Things are a bit messy these days in the world of tax certiorari. When we last visited the subject we reported on new legislation creating the so-called “Disputed Assessment Fund” in Nassau County that has had commercial property owners up in arms over increases in taxes and the potential windfall to the various taxing authorities created by the law. While we await the uncertain fate of that law, a recent judicial decision out of the Appellate Division, Second Department could have significant adverse consequences for commercial taxpayers in all the counties within its reach including Westchester and Suffolk County.
That case involves a claim by the Larchmont Pancake House against the town of Mamaroneck in which the petitioner restaurant filed administrative grievances with the town authorized by the owner of the restaurant. Importantly, the owner of the restaurant was not the owner of the property in question but did pay the real estate taxes for each of the years the taxes were being grieved. When the Town confirmed the assessments, the petitioner filed tax certiorari petitions for each of the tax years in question, again authorized by the restaurant owner and not the owner of the property.
Ultimately the town filed motions to dismiss the petition claiming that the authorizations were defective because they were not made by the owner. After a lower court ruling in favor of the petitioner, the appellate court ruled that an administrative review of the tax assessment could only be authorized by the owner, potentially overturning years of legal precedent and causing confusion among many tax certiorari practitioners as well as major tenant-taxpayers in the process.
A little background is in order. Briefly, a tax certiorari claim is governed by the real property law and arises out of an assertion by an “aggrieved party” that the real property in question has been over-assessed and, therefore, over-taxed. But the filing of a certiorari claim is really a two-step process. First, an administrative claim has to be filed with the local board of assessors, and second, the actual certiorari petition has to be filed in court. Completing the first administrative step is a prerequisite to filing the second, the actual tax certiorari action.
In the Larchmont Pancake House case, the court ruled that while the petitioner qualified as an “aggrieved party” for purposes of one part of the law (even though it was not the owner of the property), it could not complete the first administrative step because another part of the law required that only the actual owner of the property could do so. This seems like an anomalous result to many, especially considering the history of the law and the relationships between major tenants and landlord-owners of properties.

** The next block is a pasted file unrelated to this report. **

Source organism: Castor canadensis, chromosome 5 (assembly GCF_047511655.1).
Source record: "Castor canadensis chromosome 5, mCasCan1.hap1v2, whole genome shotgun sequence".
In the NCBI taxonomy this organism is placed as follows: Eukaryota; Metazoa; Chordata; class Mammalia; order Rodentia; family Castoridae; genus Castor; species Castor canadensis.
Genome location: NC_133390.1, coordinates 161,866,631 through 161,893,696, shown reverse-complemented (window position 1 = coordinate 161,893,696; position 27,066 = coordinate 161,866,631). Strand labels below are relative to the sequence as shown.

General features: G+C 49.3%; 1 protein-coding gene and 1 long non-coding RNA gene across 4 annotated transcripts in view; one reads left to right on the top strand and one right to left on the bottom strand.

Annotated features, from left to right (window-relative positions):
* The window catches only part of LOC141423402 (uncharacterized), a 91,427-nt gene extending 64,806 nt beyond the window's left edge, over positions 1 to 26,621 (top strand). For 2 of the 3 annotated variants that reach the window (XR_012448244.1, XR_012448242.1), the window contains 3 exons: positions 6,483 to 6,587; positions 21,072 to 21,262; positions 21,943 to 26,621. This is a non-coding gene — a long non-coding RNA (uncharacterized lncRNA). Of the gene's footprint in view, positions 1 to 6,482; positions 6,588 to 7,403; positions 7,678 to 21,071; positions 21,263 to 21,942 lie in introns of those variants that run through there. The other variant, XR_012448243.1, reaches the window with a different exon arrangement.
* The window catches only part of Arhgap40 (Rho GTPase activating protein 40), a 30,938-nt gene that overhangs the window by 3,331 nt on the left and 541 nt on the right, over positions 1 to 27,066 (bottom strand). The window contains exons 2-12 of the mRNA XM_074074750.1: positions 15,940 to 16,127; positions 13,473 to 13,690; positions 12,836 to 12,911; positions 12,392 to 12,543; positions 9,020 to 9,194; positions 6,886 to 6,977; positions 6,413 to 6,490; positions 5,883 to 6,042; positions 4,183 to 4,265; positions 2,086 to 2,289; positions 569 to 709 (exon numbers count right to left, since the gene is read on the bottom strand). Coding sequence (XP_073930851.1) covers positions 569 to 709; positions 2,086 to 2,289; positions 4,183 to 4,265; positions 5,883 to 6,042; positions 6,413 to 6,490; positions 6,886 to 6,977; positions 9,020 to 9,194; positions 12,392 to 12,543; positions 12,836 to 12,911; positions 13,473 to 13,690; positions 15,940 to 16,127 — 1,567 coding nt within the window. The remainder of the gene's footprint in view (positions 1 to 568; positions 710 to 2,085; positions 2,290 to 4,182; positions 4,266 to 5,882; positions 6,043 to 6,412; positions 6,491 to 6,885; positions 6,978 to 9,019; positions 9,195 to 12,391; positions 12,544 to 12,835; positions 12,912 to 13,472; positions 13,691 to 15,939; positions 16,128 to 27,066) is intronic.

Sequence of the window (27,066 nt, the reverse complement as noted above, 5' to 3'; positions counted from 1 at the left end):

Take the typical negotiation between a landlord and a major tenant over a long-term lease. In that instance, the question of who has the right to file a challenge to the tax assessment is a significant issue. It is not surprising that landlords typically want the sole right to file. Landlords will argue, among other things, that they don’t want competing claims filed with respect to the same property by various tenants. But tenants have legitimate rights to complain, especially considering that in the typical triple net lease scenario, it is the tenant who actually pays the taxes on the property and the tenant, therefore, who has the most at stake. In the final analysis, a major tenant is likely to able to negotiate the right to challenge the assessment either in the first instance or in the event the landlord fails to do so within a set period prior to the filing deadline. But what if the tenant is unable to negotiate that right and the landlord fails or refuses to file the assessment challenge?
According to the brief filed on behalf of the petitioner in the Larchmont Pancake House case by the Melville firm Herman Katz Cangemi & Klyne, “Under the town’s proposed interpretation of the law, an owner who pays no real estate taxes on his property could block a taxpayer from obtaining judicial review of a property’s tax assessment simply by refusing to authorize an administrative grievance.”
The town of Mamaroneck has spoken, and the Second Department apparently concurs. It is just a matter of time before we see whether other taxing jurisdictions in the Second Department adopt the same position.
According to Richard Cronin, a partner in the tax certiorari firm of Cronin Cronin O’Brien and Harris located in Uniondale, “[T]he ruling in this case potentially causes a seismic shift in the tax grievance process in Westchester and Suffolk Counties...The ruling would entirely change the practice of landlords yielding to tenants and cause them to more actively participate in the tax grievance process on these properties involving net tenants.”
Unless the legislature modifies the law or the court clarifies its position limiting the Larchmont Pancake House case to its unique facts, tenants who have the responsibility to pay real estate taxes, and those representing them, should be looking for ways to obligate their landlords to file for administrative review of the assessments or risk losing the ability to file a claim challenging the over assessment of the taxes. This is no small matter, with hundreds of millions of dollars in tax refunds at stake.
Bernie Kennedy is a co-managing member (partner) at Bond, Schoeneck & King, Garden City, N.Y.